The Skinny On the Vince Lombardi Trophy

Mike DojcCorrespondent IMay 9, 2009

TAMPA, FL - FEBRUARY 01:  Quarterback Ben Roethlisberger #7 of the Pittsburgh Steelers celebrates with the Vince Lombardi Trophy after the Steelers won 27-23 against the Arizona Cardinals during Super Bowl XLIII on February 1, 2009 at Raymond James Stadium in Tampa, Florida.  (Photo by Win McNamee/Getty Images)

This Tiffany-fashioned sterling silver statuette of a, laces out primed-to-boot, football is the most precious piece of bling in the NFL.

For those of you who have never laid eyes on Big Silver Betty, as Baltimore Ravens former president David Modell likes to call her, she sure is one pretty puppy.


Born in 1967 as the Super Bowl trophy and born again under its current namesake after Lombardi's passing in 1970. It's three kilograms, 56 centimeters tall when upright, and would fetch roughly $100,000—300,000 experts estimate, but until one turns up on eBay, can we really know?

Replicas have gone anywhere from $13,000—19,000.


John Elway dinged it in a wayward celebratory toss, a D.J. in Baltimore licked cake off it, and in 1991 the New York Giants almost lost theirs following a wild Super Bowl victory party.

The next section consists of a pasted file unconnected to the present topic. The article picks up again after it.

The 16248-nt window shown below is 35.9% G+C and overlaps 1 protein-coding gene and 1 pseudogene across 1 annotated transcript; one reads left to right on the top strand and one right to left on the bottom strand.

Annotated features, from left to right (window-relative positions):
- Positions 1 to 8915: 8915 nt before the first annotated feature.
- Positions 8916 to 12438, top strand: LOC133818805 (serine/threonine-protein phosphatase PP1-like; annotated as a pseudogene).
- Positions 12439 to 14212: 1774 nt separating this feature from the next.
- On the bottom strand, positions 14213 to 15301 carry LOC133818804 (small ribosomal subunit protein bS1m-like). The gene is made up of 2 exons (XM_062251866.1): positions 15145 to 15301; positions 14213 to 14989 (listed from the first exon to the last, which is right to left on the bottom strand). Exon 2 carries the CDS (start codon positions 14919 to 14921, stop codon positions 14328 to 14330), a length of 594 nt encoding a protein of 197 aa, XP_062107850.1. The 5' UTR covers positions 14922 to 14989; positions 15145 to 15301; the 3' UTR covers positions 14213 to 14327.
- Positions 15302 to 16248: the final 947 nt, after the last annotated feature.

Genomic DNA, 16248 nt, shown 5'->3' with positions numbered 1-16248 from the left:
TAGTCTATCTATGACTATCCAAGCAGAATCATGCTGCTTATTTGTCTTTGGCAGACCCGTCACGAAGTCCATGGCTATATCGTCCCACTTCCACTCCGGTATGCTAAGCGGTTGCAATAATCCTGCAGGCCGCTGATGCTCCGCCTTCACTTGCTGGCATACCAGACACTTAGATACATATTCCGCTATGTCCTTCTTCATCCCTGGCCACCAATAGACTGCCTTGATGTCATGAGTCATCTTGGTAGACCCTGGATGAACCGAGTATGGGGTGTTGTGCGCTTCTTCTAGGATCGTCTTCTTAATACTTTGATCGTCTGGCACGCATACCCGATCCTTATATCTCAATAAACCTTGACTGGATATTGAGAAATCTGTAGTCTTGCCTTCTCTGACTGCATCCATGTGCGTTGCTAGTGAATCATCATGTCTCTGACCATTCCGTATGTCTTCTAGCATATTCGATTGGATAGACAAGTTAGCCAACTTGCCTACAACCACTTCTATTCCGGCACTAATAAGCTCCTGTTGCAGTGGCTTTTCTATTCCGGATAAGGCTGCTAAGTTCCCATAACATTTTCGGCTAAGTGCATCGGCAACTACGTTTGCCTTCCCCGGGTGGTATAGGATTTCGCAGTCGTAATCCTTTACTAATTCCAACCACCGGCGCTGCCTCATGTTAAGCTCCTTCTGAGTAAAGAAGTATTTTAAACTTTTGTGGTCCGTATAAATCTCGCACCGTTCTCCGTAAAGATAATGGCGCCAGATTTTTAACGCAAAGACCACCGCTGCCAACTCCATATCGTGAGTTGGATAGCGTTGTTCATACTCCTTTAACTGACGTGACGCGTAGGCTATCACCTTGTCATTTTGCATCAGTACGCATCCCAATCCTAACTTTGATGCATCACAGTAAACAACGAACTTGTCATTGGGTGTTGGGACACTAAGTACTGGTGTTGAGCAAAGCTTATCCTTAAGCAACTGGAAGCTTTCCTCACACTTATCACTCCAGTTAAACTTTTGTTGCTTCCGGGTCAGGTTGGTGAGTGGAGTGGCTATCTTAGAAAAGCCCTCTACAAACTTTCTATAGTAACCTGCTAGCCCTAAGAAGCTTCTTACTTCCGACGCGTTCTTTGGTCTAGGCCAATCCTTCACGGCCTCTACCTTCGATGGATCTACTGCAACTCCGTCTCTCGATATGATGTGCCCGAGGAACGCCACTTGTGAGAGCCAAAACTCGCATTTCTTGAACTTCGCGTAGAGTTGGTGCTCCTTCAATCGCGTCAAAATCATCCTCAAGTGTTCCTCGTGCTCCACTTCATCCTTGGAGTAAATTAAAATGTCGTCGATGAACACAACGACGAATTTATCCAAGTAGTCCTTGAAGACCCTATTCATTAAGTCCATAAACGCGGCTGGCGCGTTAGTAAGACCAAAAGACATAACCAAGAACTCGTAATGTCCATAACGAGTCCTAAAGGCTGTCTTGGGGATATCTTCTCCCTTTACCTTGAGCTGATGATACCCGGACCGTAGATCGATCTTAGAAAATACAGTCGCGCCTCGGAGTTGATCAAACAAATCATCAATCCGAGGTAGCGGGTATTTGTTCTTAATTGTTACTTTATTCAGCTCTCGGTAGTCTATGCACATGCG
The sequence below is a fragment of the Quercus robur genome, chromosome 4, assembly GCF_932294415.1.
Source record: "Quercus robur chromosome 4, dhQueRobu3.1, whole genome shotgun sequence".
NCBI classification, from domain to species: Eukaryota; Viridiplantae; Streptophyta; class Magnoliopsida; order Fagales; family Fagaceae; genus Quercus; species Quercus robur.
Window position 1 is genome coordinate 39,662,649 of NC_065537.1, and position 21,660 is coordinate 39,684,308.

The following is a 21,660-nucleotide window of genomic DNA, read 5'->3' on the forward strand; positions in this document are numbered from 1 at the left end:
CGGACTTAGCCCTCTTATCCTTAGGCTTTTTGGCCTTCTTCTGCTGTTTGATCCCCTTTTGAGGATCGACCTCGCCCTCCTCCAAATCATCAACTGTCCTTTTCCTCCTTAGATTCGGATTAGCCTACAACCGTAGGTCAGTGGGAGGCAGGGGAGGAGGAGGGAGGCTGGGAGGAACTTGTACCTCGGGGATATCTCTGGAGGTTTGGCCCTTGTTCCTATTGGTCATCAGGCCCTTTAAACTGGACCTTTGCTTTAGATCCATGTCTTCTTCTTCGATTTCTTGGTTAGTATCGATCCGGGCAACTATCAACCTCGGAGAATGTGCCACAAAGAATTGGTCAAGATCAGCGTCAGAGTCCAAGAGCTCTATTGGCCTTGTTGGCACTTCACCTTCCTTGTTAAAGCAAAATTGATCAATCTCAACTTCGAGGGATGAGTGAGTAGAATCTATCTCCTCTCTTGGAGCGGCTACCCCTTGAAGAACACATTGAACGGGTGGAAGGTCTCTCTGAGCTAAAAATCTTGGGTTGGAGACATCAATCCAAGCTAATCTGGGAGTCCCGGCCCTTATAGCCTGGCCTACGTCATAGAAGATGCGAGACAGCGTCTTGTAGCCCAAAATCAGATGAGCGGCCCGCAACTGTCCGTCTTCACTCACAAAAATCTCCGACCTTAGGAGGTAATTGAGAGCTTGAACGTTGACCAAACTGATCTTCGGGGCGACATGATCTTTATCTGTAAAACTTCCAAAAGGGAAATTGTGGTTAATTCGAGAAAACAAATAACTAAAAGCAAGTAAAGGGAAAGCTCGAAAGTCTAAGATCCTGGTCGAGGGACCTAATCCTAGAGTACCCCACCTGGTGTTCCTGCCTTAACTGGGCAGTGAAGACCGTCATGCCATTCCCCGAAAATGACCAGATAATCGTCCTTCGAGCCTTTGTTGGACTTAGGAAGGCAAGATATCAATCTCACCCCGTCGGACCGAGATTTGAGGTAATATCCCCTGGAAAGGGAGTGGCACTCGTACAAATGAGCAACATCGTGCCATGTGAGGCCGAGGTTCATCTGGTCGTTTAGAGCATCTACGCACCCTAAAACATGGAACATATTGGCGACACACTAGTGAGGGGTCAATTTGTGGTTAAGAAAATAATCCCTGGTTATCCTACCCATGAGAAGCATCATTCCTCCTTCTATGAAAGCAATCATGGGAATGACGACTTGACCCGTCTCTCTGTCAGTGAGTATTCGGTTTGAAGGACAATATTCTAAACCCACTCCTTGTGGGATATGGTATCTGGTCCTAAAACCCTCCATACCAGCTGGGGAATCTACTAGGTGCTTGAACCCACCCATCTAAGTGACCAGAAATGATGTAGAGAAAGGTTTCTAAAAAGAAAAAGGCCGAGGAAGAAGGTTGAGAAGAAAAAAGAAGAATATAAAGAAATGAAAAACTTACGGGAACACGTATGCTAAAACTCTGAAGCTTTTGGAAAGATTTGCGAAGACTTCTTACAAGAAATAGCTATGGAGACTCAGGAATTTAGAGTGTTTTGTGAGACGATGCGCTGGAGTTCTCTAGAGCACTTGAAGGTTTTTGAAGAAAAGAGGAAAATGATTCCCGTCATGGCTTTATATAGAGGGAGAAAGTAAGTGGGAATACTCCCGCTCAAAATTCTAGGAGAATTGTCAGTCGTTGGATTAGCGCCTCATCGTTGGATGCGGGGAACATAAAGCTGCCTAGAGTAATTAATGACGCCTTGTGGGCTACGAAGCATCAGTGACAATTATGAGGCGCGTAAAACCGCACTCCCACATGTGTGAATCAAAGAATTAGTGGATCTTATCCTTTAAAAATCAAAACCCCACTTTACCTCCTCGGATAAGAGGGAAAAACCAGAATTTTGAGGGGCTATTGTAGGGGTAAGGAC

Two hours after the players had vacated the team's locker room, NFL VP of special events, Jim Steeg, rifled through the broken champagne flutes and sweaty towels to find the trophy.

All Time Winner

It’s a cool coincidence that a team with a metallurgical name has won the high profile hardware the most. 

The Pittsburgh Steelers have won it six times.


The Dallas Cowboys and the San Francisco 49ers have the second largest collection of Lombardi silver. The Packers, Patriots, Raiders and Redskins trail closely behind with three gridiron crown jewels apiece.

Unlike the Stanley Cup, the  Super Bowl winning team gets to keep their championship trophy.

Last Word

If winning isn’t everything, why do they keep score? Vince Lombardi(1913-1970)


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